The KPI you haven’t considered yet

When you first set out to build a new product, you have very little to go on.

Before talking to potential customers, friends, and family, all you have is a problem you want to solve and a hunch as to how to go about solving it.

Then as you start to make the product and give it life, you gather more and more data points as to how your product is going to do. Some of them are tangible (signups and sales) and some are intangible (tweets, referrals, emails, etc.).

Often times entrepreneurs, investors, and employees are focused on the tangible metrics as to how things are going.

They pull up the KPIs, note the growth curve, the number of sales, usage, and so on, and make an assumption as to how well your product is doing.

Your raw numbers tell a hell of a story, but they don’t tell the entire story.

In fact, numbers can be deceiving — both in a positive and negative direction — and especially in the early stages of your startup. “Wow, 100% growth month-over-month,” doesn’t mean a whole lot just out the gate.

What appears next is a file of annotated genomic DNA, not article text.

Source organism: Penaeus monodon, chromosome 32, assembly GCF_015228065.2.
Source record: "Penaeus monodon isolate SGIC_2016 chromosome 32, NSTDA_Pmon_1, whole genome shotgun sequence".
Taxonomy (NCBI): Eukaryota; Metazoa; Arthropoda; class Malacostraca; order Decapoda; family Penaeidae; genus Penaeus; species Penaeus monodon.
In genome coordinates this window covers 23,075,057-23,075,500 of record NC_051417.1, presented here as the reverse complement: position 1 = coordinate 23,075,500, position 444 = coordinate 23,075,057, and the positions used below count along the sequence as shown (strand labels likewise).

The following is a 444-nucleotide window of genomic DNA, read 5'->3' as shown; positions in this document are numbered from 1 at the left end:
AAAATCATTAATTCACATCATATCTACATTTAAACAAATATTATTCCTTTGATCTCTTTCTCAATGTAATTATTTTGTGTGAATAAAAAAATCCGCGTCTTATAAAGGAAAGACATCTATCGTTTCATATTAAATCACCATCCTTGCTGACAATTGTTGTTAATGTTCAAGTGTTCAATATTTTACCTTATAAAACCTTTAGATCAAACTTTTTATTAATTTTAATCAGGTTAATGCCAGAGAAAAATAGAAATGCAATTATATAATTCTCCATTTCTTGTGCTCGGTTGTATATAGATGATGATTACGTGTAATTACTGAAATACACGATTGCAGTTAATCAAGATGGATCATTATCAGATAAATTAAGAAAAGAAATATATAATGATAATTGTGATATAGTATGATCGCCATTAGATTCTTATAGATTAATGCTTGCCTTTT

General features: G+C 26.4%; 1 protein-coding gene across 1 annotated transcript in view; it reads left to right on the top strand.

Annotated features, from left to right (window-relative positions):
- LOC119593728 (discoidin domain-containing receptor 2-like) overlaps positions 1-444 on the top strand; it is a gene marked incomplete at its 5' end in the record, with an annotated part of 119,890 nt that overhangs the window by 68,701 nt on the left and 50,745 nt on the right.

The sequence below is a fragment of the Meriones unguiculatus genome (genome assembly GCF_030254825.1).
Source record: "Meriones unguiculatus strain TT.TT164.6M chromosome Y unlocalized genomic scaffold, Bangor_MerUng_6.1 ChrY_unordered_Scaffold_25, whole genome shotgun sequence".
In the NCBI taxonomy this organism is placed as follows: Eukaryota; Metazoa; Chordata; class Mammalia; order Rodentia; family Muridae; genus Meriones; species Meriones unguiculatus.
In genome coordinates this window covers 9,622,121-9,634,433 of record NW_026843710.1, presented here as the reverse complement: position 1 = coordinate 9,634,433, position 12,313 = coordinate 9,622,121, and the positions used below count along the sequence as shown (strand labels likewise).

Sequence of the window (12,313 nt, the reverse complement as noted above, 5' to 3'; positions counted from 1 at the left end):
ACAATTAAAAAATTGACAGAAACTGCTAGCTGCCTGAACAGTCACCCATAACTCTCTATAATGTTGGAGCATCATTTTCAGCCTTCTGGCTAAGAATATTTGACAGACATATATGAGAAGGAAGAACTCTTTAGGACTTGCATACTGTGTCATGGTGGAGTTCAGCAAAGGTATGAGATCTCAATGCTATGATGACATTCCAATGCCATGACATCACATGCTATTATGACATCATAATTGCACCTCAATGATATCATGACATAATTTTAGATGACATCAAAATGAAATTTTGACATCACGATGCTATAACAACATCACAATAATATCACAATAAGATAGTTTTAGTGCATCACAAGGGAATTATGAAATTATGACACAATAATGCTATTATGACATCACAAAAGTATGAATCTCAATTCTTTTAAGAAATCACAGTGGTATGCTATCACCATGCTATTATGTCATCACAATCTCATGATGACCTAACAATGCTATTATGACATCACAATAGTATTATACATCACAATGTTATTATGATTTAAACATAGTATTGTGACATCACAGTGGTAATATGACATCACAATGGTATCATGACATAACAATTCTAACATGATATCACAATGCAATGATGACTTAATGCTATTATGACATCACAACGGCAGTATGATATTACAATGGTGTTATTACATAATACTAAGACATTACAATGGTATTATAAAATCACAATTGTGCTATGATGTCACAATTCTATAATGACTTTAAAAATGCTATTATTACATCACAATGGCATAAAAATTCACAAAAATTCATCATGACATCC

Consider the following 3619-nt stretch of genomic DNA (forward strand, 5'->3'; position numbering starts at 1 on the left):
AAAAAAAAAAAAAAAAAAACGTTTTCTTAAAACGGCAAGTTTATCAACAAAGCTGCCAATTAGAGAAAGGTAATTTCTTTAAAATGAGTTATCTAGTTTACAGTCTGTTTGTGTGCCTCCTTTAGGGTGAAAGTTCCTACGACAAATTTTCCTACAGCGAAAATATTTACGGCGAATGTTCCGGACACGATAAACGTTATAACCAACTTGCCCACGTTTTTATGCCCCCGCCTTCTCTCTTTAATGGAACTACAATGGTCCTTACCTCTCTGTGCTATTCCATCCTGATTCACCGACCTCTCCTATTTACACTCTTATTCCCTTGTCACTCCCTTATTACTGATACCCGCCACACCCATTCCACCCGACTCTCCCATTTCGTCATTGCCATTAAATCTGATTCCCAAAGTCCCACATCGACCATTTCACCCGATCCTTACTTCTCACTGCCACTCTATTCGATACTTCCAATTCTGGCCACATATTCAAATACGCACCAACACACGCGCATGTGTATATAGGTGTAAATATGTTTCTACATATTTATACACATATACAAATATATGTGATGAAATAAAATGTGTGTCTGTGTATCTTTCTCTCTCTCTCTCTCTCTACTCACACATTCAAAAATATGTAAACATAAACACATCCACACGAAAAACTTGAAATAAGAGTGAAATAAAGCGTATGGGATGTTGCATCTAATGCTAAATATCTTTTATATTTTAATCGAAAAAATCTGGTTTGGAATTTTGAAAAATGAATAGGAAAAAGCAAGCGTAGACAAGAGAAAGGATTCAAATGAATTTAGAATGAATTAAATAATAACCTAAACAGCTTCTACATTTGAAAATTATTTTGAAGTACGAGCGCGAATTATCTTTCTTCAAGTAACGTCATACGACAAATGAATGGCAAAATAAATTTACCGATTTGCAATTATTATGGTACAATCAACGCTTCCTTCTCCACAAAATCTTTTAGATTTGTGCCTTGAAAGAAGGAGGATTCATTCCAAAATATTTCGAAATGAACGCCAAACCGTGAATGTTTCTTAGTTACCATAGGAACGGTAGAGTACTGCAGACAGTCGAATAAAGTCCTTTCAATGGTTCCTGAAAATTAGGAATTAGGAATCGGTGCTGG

That’s why I like to balance “The Numbers” with intangible sentiment I hear about Coach.

Like when a paying customer of Coach wrote to tell me, “your platform has taken away a lot of headaches from my day to day work” or when someone praises us for taking the time to listen to him.

It’s intangible sentiments like these that show you how important your product is, which is something your KPI sheet won’t tell you.

A lot of intangible sentiment can be gleaned from Twitter, Facebook, and emails, but I’ve found that talking to customers directly is the best and most authentic way to gauge sentiment.

For your own product: ask customers how they feel when using your product, what it does for them, and what they’d do if you took it away.

While the answers to those questions (positive or negative) won’t show up in your KPIs, it’s important to know the answers, and that you consider them just as much as your growth curve to determine whether or not you’re heading in the right direction.


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